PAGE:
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State v. Labrutto

Decided: February 16, 1989.


On certification to the Superior Court, Appellate Division.

For reversal and reinstatement -- Chief Justice Wilentz and Justices Clifford, Handler, Pollock, O'Hern, Garibaldi and Stein. For affirmance -- None. The opinion of the Court was delivered by Garibaldi, J.


Police officers are usually the first witnesses to arrive at the scene of an automobile accident. Before physical evidence at the scene is removed, distorted, or tampered with, they have the unique opportunity to observe it. The primary issue in this appeal is whether an investigating state trooper, not qualified as an expert, may testify about the vehicles' point of impact based on his own observations. We hold that the state trooper's testimony is admissible under Evid.R. 56(1).

Secondary issues in this appeal raised in defendant's cross-petition are whether the trial court adequately charged the jury, improperly permitted an expert to testify in rebuttal, and committed errors in denying defendant's motions for a mistrial, acquittal, and a new trial because of the above and other perceived errors.


In the early morning of December 1, 1984, New Jersey State Troopers Eric Mutter and Thomas Mikoljczyk were dispatched to the scene of a motor vehicle accident on the Garden State Parkway, arriving a few minutes after 4:00 o'clock. The Parkway near the accident scene consists of four straight clearly marked lanes in either direction, each with shoulders consisting of ten feet of paved macadam followed by a grassy dirt area or berm. There are no street lights in the area. On that morning the weather was clear and cold and the road was dry.

On arrival at the scene of the accident, Trooper Mutter observed two vehicles off the side of the road. The first of these, a Lincoln, was parked facing northward on the berm and dirt portion of the roadway shoulder. The second, a Chevrolet Camaro, was located further up on the embankment facing

southeast. Trooper Mutter first examined the Camaro, finding it abandoned and extensively damaged in the rear. He then approached the Lincoln, which was also extensively damaged in its right front. He observed a man, later identified as defendant, Jack LaBrutto, standing outside the rear of the car. Defendant had blood on his face. In the front seat of the Lincoln, Trooper Mutter observed a second man, later identified as James Calavano, who was apparently unconscious.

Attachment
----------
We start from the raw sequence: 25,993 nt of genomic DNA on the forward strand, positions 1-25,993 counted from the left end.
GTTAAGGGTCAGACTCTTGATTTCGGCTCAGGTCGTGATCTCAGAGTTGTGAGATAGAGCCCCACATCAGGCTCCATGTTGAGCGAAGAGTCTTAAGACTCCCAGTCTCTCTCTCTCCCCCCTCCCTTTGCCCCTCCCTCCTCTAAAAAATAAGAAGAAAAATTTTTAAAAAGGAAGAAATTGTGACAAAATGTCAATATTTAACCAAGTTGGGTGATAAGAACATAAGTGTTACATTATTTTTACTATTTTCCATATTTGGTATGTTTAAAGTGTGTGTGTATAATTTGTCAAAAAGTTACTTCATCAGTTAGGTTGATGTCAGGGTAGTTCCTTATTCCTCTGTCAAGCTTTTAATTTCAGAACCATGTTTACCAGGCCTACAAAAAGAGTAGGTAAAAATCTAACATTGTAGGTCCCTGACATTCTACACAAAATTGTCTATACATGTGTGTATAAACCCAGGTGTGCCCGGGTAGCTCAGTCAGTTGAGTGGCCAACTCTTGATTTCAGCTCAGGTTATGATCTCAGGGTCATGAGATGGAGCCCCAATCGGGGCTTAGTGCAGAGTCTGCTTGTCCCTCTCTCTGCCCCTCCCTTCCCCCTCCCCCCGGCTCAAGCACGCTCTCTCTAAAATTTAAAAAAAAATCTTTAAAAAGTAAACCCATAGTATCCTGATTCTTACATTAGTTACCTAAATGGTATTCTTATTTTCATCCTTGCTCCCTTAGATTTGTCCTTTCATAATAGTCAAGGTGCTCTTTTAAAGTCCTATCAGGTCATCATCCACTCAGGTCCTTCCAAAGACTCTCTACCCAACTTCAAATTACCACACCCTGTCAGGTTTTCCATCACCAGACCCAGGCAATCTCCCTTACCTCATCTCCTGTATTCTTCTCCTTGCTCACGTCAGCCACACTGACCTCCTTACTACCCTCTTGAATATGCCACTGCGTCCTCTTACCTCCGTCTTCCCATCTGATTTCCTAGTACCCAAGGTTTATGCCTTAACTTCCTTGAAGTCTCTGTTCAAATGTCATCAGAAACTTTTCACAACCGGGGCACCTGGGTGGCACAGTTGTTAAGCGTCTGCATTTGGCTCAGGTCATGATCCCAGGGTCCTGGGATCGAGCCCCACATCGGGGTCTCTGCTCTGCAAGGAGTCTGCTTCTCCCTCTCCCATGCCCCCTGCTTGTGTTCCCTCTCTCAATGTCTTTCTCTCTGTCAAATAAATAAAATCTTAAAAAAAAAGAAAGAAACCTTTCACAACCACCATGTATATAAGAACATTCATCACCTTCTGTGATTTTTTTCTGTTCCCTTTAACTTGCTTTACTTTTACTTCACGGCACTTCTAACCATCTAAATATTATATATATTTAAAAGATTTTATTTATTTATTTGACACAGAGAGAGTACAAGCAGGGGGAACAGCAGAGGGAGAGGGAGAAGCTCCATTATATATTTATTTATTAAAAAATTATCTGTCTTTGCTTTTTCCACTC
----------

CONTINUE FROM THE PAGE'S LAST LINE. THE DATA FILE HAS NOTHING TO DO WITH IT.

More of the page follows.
Trooper Mutter asked defendant what had happened. Defendant replied, "I looked up and the car was there." The trooper later testified that he detected an odor of alcohol on defendant's breath, that defendant's eyes were bloodshot and watery, and that he staggered when walking and swayed while standing. When told that the unconscious passenger would have to be taken to a hospital, defendant reportedly became extremely agitated and began yelling. The trooper then continued his investigation. Soon after, he found the driver of the Camaro, later identified as Michael R. Pignatelli, underneath the Lincoln, face down with his head near the left front wheels and his feet near the right front wheels. Mr. Pignatelli, an off-duty police officer for the Parsippany-Troy Hills Police Department, was dead.

After securing the area, Trooper Mutter placed defendant in a police car. Later, defendant was sent to an area hospital. After he had been treated for cuts on his head and other minor injuries, blood was taken from him at 5:26 a.m. Meanwhile, at the request of Trooper Mutter, a police photographer took eight photographs of the accident scene. Trooper Mutter took notes of what he observed at the accident scene and later filed a police report. He also prepared a diagram of the accident scene based on his own observations.

On December 3, 1984, defendant voluntarily gave a written statement to the State Police about the accident. According to his recounting of the events, after he and Mr. Calavano had consumed four vodka and tonics, they got into his car. He then

drove onto the Parkway. Later, while proceeding at approximately fifty miles per hour on the extreme right lane, he observed a car parked in the shoulder and sticking out into the right lane immediately after an underpass. Defendant stated that as he stuck his right arm out to protect Calavano, who was asleep, his car collided with the other vehicle. He denied having left the paved roadway prior to the accident.

Defendant was charged with violating the death-by-auto statute, N.J.S.A. 2C:11-5, by causing another's death due to his reckless driving. At trial the first witness to testify was Trooper Mutter, a seven-year veteran of the New Jersey State Police and a general-duty road trooper. His duties consisted primarily of investigating motor vehicle-related incidents on the Parkway. Prior to the time of the accident in question, he had investigated approximately 400 motor vehicle collisions. In addition, he had completed a two-week course in accident investigations at the State Police Academy.